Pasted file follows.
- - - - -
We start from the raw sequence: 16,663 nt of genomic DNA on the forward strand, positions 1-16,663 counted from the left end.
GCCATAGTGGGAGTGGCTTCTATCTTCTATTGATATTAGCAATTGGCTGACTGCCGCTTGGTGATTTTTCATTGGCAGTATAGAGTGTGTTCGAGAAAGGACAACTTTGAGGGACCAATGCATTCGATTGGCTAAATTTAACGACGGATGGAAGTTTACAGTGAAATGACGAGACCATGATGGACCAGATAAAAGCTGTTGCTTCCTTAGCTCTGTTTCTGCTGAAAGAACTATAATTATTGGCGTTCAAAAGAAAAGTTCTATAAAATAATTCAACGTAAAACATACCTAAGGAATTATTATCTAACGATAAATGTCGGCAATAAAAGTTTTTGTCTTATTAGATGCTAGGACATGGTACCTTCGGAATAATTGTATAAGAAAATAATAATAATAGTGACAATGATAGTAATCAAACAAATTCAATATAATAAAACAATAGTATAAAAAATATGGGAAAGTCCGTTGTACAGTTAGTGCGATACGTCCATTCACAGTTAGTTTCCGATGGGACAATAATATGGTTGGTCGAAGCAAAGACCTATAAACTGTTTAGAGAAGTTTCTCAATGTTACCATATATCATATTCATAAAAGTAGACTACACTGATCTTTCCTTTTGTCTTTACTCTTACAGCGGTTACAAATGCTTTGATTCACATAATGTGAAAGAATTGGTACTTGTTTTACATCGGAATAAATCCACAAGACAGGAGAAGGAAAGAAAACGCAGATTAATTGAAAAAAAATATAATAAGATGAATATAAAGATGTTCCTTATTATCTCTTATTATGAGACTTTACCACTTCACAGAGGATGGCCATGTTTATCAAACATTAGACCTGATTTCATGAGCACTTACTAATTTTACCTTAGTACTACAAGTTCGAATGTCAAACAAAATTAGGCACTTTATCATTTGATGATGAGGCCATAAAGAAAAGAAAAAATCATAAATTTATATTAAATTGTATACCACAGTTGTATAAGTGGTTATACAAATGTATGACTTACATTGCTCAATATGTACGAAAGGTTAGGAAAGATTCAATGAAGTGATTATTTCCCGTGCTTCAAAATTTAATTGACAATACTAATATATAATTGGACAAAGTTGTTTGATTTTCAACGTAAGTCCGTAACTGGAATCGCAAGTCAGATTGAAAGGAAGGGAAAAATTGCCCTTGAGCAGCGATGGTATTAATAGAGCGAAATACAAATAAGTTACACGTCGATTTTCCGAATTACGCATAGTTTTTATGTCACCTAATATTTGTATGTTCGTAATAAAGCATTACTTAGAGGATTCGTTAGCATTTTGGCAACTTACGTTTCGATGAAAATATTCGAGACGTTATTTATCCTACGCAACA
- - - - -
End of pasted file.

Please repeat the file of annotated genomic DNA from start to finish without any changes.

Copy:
We start from the raw sequence: 16,663 nt of genomic DNA on the forward strand, positions 1-16,663 counted from the left end.
GCCATAGTGGGAGTGGCTTCTATCTTCTATTGATATTAGCAATTGGCTGACTGCCGCTTGGTGATTTTTCATTGGCAGTATAGAGTGTGTTCGAGAAAGGACAACTTTGAGGGACCAATGCATTCGATTGGCTAAATTTAACGACGGATGGAAGTTTACAGTGAAATGACGAGACCATGATGGACCAGATAAAAGCTGTTGCTTCCTTAGCTCTGTTTCTGCTGAAAGAACTATAATTATTGGCGTTCAAAAGAAAAGTTCTATAAAATAATTCAACGTAAAACATACCTAAGGAATTATTATCTAACGATAAATGTCGGCAATAAAAGTTTTTGTCTTATTAGATGCTAGGACATGGTACCTTCGGAATAATTGTATAAGAAAATAATAATAATAGTGACAATGATAGTAATCAAACAAATTCAATATAATAAAACAATAGTATAAAAAATATGGGAAAGTCCGTTGTACAGTTAGTGCGATACGTCCATTCACAGTTAGTTTCCGATGGGACAATAATATGGTTGGTCGAAGCAAAGACCTATAAACTGTTTAGAGAAGTTTCTCAATGTTACCATATATCATATTCATAAAAGTAGACTACACTGATCTTTCCTTTTGTCTTTACTCTTACAGCGGTTACAAATGCTTTGATTCACATAATGTGAAAGAATTGGTACTTGTTTTACATCGGAATAAATCCACAAGACAGGAGAAGGAAAGAAAACGCAGATTAATTGAAAAAAAATATAATAAGATGAATATAAAGATGTTCCTTATTATCTCTTATTATGAGACTTTACCACTTCACAGAGGATGGCCATGTTTATCAAACATTAGACCTGATTTCATGAGCACTTACTAATTTTACCTTAGTACTACAAGTTCGAATGTCAAACAAAATTAGGCACTTTATCATTTGATGATGAGGCCATAAAGAAAAGAAAAAATCATAAATTTATATTAAATTGTATACCACAGTTGTATAAGTGGTTATACAAATGTATGACTTACATTGCTCAATATGTACGAAAGGTTAGGAAAGATTCAATGAAGTGATTATTTCCCGTGCTTCAAAATTTAATTGACAATACTAATATATAATTGGACAAAGTTGTTTGATTTTCAACGTAAGTCCGTAACTGGAATCGCAAGTCAGATTGAAAGGAAGGGAAAAATTGCCCTTGAGCAGCGATGGTATTAATAGAGCGAAATACAAATAAGTTACACGTCGATTTTCCGAATTACGCATAGTTTTTATGTCACCTAATATTTGTATGTTCGTAATAAAGCATTACTTAGAGGATTCGTTAGCATTTTGGCAACTTACGTTTCGATGAAAATATTCGAGACGTTATTTATCCTACGCAACA